Spores: shape amygdaloid, usually limoniform; colour in microscope often brown, occasionally yellow brown; guttules often yes, occasionally no. papilla usually very strongly, occasionally yes; Spore Code: O3 O4; P3; D3 D4.

    Basidia: 24–37 (39) x 6–9 μm; ave. Q 3.5–4.3; spore arrangement 4 spored;

    Cheilocystidia: main shape usually clavate-stipitate, often capitate-stipitate, occasionally capitate, rarely balloon-shaped, clavate, cylindrical or spathulate-stipitate; special features observed often septa or clamped septa, occasionally irregular, apical thickening, branching, conglutinate, many collapsed in exsiccata or bifurcate, rarely rostrate; cheilocystidia ratios: A/M = 1.92–2.75; A/B = 2.14–2.68; B/M = 0.87–1.26.

    Pleurocystidia: none seen.

    Ixocutis: epicutis thickness (measured from exsiccata) up to 150 μm; ixocutis hyphae width up to 8 μm; ixocutis hyphae encrustation variable; shape of trama elements beneath subcutis cylindrical, often ellipsoid or thickly sausage-shaped up to 17 μm wide.

    Caulocystidia: Similar to cheilocystidia but larger, up to 100 μm.

  • arrow_drop_downarrow_drop_upSpore measurements
  • arrow_drop_downarrow_drop_upCheilocystidia measurements
  • arrow_drop_downarrow_drop_upHabitat and distribution
    Hebeloma mediorufum's preferred habitat appears to be deciduous woodland, mixed woodland or woodland ditch with soil or boggy, mossy soil. Where only one possible associate was recorded, that associate has always been Nothofagus (family Nothofagaceae). We have additional records where Fagus and Melaleuca were recorded as possible associates, but in these cases a number of possible associates were mentioned. Overall the most commonly recorded families are Nothofagaceae (80.0%), Myrtaceae (20.0%) and Fagaceae (10.0%) The growth habit of our collections was often scattered, occasionally solitary and rarely caespitose or gregarious.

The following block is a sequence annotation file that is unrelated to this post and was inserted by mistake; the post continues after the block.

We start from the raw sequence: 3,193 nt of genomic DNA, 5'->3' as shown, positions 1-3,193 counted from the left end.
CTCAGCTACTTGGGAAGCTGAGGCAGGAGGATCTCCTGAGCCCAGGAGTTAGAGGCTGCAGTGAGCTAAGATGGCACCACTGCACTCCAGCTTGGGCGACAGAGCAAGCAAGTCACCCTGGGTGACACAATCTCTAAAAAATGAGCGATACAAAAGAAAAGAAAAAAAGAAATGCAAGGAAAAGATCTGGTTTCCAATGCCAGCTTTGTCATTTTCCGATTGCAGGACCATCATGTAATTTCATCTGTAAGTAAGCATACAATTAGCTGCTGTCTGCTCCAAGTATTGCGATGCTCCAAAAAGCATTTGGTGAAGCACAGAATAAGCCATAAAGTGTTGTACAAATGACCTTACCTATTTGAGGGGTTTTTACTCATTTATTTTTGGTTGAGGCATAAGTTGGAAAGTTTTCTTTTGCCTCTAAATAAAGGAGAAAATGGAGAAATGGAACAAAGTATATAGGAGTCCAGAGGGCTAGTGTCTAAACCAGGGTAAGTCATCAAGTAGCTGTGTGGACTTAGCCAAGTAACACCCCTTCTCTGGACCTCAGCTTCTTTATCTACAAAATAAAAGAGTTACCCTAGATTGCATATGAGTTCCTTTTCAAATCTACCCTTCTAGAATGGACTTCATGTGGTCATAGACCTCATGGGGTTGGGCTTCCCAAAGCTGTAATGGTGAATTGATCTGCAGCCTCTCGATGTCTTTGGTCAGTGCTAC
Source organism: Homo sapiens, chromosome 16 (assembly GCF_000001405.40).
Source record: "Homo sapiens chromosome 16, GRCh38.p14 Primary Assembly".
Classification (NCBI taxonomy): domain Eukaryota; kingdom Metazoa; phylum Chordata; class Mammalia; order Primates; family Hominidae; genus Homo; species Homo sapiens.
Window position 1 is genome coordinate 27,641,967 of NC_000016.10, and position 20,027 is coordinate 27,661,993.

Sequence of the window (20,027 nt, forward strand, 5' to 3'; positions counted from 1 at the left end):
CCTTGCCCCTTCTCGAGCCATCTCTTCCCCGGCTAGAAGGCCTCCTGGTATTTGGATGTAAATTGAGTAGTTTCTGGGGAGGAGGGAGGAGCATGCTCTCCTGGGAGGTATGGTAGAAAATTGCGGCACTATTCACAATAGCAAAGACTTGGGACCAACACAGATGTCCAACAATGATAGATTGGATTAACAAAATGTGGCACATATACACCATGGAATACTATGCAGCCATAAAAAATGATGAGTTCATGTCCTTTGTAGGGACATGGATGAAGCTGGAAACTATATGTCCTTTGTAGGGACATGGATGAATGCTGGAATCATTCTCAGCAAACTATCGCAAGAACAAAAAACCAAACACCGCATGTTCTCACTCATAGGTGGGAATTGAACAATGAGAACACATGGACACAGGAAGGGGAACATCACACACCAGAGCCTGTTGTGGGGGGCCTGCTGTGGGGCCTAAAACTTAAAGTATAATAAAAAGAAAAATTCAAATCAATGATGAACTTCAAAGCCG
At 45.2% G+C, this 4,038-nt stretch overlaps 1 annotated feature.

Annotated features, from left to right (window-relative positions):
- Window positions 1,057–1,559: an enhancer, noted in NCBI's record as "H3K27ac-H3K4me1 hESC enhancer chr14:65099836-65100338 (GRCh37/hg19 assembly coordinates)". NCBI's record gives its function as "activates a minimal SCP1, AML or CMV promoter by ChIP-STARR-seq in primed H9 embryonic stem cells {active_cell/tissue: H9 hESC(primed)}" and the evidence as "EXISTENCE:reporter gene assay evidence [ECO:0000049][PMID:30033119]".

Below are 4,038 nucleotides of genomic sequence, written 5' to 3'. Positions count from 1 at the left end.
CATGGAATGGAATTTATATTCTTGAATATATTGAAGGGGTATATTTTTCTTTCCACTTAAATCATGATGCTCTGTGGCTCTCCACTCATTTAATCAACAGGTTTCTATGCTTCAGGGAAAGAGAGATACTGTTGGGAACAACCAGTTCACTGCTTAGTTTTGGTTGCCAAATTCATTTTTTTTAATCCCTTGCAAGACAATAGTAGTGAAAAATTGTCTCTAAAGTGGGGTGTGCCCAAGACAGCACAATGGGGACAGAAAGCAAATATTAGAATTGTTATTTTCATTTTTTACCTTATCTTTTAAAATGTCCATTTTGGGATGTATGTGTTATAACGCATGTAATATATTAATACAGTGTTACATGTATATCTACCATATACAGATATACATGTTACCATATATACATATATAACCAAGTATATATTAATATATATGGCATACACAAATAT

According to our current collections, the species is found only in Australasia. On the continent, collections has been found in the WWF biomes The World Wildlife Fund (WWF) have divided the world into 867 terrestrial ecoregions. The ecoregion here is estimated by mapping from the GPS coordinates of the collection using data made available by Dinerstein et al (2017). Use this webtool to explore the ecoregions visually or see a full list of current ecoregions on Wikipedia. temperate broadleaf & mixed forests (66.7%) and montane grasslands & shrublands (33.3%), specifically including the ecoregions: New Zealand South Island montane grasslands (33.3%), New Zealand North Island temperate forests (22.2%), Nelson Coast temperate forests (22.2%), Richmond temperate forests (11.1%) and Fiordland temperate forests (11.1%). From collector information, it appears collections have been found only in the 1.4 Forest – Temperate IUCN habitat We map from the collector's description of the habitat to the International Union for Conservation of Nature (IUCN)'s definition using a standardised set of rules. Please see this page for a full list of IUCN habitats.. Within Australasia all our records are from New Zealand (New Zealand).

Geographic distribution
  • arrow_drop_downarrow_drop_upAdditional cited collections